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Tuesday, March 29, 2016

Because of Winn-Dixie & Technology

Hello Buddies-

As I've mentioned before, we are a workshop district! We've been using the new Writing Workshop units of study for the last three years and have been using Reading Workshop for the last four. This year, however, my principal purchased the Teacher's College Reading Workshop units, one for each grade level and an entire set for third grade. My third grade colleagues and I were SUPER excited to receive them and dove into the character unit. The character unit uses Because of Winn-Dixie as a read aloud. This was a text I used when I taught fourth grade and was a little concerned that it might be a bit "over the head" of my third graders. However, they fell in LOVE with India Opal Buloni from the very first line. 


“My name is India Opal Buloni, and last summer my daddy, the preacher, sent me to the store for a box of macaroni-and-cheese, some white rice, and two tomatoes and I came back with a dog.” 

I mean seriously- what a GREAT first line!

After reading the novel, we got the entire third grade together in our APR to watch the movie and conducted a digital chat using TodaysMeet as our hosting platform. We watched the movie and compared it with the text. Can I just say- I don't know who was involved in adapting this heart-warming novel into a film but they MISSED THE MARK! BIG TIME! Although I was disappointed in the film adaptation, and think Kate DiCamillo should be as well, it made a great comparison to the novel. 

It was blankets, pillows, and chrome books for our digital chat. 

TodaysMeet is a quick and easy format to have
bachkchanneling while viewing any kind of film. 

Here are my two third grade colleagues and I facilitating our student chats. 
One of the coolest thing about our chat was the way it helped a poor friend who went home early. One of my littles got sick in the hallway (with yours truly-yuck!) the morning before our viewing. Not to be too gross, but as the little sweetheart wiped the vomit off his mouth he immediately asked "Can you tell me the time we are watching the movie in-case I get sent home so I can watch from there?" In-case! In-case! Honey- we are sitting on the floor in the hallway with a garbage can- YOU ARE GOING HOME! I felt really bad for this cutie so I coordinated with his Mom so that he could not only watch at home, but participate in our digital chat with the rest of the kids in school. How cool is that!?!?! Technology really helped to once us and make sure my little friend didn't miss out on the experience.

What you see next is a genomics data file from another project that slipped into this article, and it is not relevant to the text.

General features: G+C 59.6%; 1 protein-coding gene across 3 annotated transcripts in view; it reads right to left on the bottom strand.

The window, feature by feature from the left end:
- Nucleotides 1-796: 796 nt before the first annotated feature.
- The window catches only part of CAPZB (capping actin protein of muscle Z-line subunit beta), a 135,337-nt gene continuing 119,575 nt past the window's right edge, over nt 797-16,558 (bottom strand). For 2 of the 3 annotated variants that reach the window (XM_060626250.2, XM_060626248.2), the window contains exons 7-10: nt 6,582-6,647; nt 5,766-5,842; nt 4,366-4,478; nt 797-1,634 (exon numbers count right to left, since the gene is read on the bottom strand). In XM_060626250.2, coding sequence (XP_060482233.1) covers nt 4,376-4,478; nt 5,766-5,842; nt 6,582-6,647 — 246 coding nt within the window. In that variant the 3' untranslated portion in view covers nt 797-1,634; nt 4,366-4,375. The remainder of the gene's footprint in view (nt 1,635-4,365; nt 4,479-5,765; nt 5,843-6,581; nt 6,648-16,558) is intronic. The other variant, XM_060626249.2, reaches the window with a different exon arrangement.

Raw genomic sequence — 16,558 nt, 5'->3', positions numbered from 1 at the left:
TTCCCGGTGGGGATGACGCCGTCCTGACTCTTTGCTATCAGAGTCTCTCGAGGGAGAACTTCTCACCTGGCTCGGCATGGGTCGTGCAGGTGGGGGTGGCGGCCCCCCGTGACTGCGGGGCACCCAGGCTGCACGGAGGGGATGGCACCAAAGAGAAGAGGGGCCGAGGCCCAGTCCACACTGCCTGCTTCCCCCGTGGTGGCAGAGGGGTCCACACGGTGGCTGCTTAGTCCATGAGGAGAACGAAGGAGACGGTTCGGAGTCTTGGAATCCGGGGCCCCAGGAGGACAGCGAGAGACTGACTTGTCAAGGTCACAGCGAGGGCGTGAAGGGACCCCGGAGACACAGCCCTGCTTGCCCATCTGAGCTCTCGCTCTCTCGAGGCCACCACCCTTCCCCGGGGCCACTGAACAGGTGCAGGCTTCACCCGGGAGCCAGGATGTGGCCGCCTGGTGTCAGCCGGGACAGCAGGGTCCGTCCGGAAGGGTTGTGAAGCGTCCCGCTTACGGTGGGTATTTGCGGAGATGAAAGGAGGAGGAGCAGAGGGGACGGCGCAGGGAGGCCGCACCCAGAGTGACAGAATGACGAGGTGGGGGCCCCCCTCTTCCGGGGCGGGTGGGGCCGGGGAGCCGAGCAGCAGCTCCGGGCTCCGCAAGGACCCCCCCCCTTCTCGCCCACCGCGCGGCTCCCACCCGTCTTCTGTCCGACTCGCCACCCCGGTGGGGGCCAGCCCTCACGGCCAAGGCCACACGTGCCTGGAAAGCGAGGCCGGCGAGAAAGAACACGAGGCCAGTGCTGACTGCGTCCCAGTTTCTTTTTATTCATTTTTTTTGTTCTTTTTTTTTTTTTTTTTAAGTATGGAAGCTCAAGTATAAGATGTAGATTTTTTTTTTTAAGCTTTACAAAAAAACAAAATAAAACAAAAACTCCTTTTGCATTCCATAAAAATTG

Here's a picture of my little friend watching bat home and chatting with us while we
watched and chatted at school. 

If you haven't read Because of Winn-Dixie, you should! It's such  heart-warming tale with some really interesting characters. One of my favorites to read aloud is Miss Franny Block. In my interpretation Miss Franny is a former souther belle who is past her prime and runs the Herman W. Block Memorial Library. One of the best parts is when Miss Franny tells Opal and Amanda about her relation Littmus W. Block and his time int he Civil War. Miss Franny teaches the girls about the tragedies of war and that "war is hell". When I read that line aloud to my class I thought they were going to have a stroke. Here were my little third graders hearing their teacher say hell not once, not twice, but three times! (Thanks Kate) Each time the word left my mouth they gasped in a way that said "we are shocked but trying to keep it together". I just tried not to laugh because it was hysterical! 

You can't make this stuff up!
-Damien 


Sunday, March 27, 2016

Third Grade Airlines- Regions Day!

Hello Buddies-

In third grade we have been studying the regions of the United States. Now, I'll give a #teacherconfession here- I do not like teaching Social Studies. I just don't! I didn't like it in 5th grade and I don't like it in 3rd. Phew- it felt good to say it outloud. 

However, every so often something clicks and I find myself looking forward to a particular lesson or activity that is Social Studies related. That day, was Regions Day!

We broke our classrooms up into the five regions and each took control of helping our kids board "Third Grade Airlines" and flying off to the next region. Airline ticket and all!

Prior to the day we decided that we would do some nonfiction reading, some writing, a little digital viewing, and they would make a souvenir to take with them. We also decided to dress up for each region. 

Here are my colleagues and I dressed for our region. 

My LOVE for Disney and my kind colleagues allowed me to be the Southwest. We did some nonfiction reading and writing from a regions packet I found on TPT. The kids used some of the information they learned to write postcards home. Postcards were a great format as they were quick and helped the kids to pick the best facts from the reading selection. 

Taking some notes to include in our postcards to our